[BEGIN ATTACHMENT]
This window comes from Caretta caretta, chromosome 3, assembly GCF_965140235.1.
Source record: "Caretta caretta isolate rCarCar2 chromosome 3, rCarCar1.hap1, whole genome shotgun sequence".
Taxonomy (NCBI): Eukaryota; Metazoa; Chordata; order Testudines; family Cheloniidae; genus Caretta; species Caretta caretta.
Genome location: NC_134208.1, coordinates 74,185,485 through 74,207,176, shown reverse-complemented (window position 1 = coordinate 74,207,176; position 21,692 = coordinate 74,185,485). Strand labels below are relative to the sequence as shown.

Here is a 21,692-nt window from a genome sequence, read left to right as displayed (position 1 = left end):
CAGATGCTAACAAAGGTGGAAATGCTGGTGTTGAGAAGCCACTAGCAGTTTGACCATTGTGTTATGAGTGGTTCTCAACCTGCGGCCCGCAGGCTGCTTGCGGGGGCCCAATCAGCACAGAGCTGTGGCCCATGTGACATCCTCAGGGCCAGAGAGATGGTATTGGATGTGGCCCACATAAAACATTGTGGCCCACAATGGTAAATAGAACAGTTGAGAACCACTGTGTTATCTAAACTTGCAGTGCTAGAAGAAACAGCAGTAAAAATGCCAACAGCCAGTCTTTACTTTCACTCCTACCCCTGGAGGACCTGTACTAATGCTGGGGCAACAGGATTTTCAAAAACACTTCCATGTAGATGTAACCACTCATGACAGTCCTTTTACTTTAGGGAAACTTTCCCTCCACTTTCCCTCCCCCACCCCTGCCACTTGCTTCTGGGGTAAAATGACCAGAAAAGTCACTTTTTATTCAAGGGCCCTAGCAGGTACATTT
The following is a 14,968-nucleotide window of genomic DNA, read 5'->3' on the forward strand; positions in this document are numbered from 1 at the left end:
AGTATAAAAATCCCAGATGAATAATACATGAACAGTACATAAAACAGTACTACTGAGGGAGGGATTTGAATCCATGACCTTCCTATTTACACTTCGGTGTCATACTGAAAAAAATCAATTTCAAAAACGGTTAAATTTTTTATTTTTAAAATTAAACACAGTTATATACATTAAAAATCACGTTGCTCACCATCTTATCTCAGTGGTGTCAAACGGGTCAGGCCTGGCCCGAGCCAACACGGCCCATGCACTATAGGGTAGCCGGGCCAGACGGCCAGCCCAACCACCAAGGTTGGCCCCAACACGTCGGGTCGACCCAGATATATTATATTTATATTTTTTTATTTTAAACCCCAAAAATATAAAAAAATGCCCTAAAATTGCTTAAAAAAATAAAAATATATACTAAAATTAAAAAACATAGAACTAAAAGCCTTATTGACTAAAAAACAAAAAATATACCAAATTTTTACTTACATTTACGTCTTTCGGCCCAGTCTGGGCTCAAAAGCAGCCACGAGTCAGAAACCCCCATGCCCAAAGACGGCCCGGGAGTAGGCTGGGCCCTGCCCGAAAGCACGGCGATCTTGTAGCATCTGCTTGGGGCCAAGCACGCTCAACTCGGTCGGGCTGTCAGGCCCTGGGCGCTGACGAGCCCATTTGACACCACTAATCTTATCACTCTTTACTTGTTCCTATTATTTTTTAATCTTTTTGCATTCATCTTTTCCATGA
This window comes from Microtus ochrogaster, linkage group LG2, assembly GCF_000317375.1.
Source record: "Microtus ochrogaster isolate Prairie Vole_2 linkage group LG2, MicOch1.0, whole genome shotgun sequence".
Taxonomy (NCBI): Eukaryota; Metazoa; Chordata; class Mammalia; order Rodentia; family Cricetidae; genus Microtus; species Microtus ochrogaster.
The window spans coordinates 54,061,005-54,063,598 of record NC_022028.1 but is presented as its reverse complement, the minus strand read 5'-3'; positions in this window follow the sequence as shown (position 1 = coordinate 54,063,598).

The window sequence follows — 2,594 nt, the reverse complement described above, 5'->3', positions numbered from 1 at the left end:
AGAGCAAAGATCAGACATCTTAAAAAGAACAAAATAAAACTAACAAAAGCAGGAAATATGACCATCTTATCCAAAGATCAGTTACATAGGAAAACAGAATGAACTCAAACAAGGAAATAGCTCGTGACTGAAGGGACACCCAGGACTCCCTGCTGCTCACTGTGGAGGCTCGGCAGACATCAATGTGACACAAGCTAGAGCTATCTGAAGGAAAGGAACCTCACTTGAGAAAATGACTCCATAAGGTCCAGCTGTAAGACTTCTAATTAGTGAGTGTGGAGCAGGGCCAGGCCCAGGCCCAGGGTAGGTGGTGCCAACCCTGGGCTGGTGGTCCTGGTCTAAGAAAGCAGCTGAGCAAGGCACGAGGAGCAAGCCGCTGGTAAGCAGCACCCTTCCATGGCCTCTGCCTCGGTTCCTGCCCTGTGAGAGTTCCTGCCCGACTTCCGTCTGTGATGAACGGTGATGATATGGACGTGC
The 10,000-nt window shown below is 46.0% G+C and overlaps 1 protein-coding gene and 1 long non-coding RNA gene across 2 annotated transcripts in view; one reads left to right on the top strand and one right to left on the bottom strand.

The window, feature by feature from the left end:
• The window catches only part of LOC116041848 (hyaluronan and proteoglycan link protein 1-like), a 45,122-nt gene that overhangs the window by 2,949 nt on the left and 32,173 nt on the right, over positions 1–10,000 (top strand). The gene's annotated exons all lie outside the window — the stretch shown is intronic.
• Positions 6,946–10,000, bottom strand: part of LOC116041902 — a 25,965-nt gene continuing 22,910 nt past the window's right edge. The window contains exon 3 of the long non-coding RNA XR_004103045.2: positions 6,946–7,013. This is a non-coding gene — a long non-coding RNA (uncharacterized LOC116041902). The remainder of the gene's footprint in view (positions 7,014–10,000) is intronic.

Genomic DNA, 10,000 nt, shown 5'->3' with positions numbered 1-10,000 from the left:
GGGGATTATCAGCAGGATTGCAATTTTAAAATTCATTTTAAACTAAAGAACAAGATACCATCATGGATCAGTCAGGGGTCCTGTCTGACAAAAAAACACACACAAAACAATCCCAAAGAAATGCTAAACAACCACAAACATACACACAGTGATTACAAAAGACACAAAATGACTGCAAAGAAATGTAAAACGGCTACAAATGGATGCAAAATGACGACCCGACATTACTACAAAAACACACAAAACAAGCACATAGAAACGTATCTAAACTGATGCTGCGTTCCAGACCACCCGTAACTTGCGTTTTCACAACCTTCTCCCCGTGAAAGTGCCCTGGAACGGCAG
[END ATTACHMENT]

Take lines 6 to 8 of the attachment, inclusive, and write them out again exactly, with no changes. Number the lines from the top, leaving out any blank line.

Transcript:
CAGATGCTAACAAAGGTGGAAATGCTGGTGTTGAGAAGCCACTAGCAGTTTGACCATTGTGTTATGAGTGGTTCTCAACCTGCGGCCCGCAGGCTGCTTGCGGGGGCCCAATCAGCACAGAGCTGTGGCCCATGTGACATCCTCAGGGCCAGAGAGATGGTATTGGATGTGGCCCACATAAAACATTGTGGCCCACAATGGTAAATAGAACAGTTGAGAACCACTGTGTTATCTAAACTTGCAGTGCTAGAAGAAACAGCAGTAAAAATGCCAACAGCCAGTCTTTACTTTCACTCCTACCCCTGGAGGACCTGTACTAATGCTGGGGCAACAGGATTTTCAAAAACACTTCCATGTAGATGTAACCACTCATGACAGTCCTTTTACTTTAGGGAAACTTTCCCTCCACTTTCCCTCCCCCACCCCTGCCACTTGCTTCTGGGGTAAAATGACCAGAAAAGTCACTTTTTATTCAAGGGCCCTAGCAGGTACATTT
The following is a 14,968-nucleotide window of genomic DNA, read 5'->3' on the forward strand; positions in this document are numbered from 1 at the left end:
AGTATAAAAATCCCAGATGAATAATACATGAACAGTACATAAAACAGTACTACTGAGGGAGGGATTTGAATCCATGACCTTCCTATTTACACTTCGGTGTCATACTGAAAAAAATCAATTTCAAAAACGGTTAAATTTTTTATTTTTAAAATTAAACACAGTTATATACATTAAAAATCACGTTGCTCACCATCTTATCTCAGTGGTGTCAAACGGGTCAGGCCTGGCCCGAGCCAACACGGCCCATGCACTATAGGGTAGCCGGGCCAGACGGCCAGCCCAACCACCAAGGTTGGCCCCAACACGTCGGGTCGACCCAGATATATTATATTTATATTTTTTTATTTTAAACCCCAAAAATATAAAAAAATGCCCTAAAATTGCTTAAAAAAATAAAAATATATACTAAAATTAAAAAACATAGAACTAAAAGCCTTATTGACTAAAAAACAAAAAATATACCAAATTTTTACTTACATTTACGTCTTTCGGCCCAGTCTGGGCTCAAAAGCAGCCACGAGTCAGAAACCCCCATGCCCAAAGACGGCCCGGGAGTAGGCTGGGCCCTGCCCGAAAGCACGGCGATCTTGTAGCATCTGCTTGGGGCCAAGCACGCTCAACTCGGTCGGGCTGTCAGGCCCTGGGCGCTGACGAGCCCATTTGACACCACTAATCTTATCACTCTTTACTTGTTCCTATTATTTTTTAATCTTTTTGCATTCATCTTTTCCATGA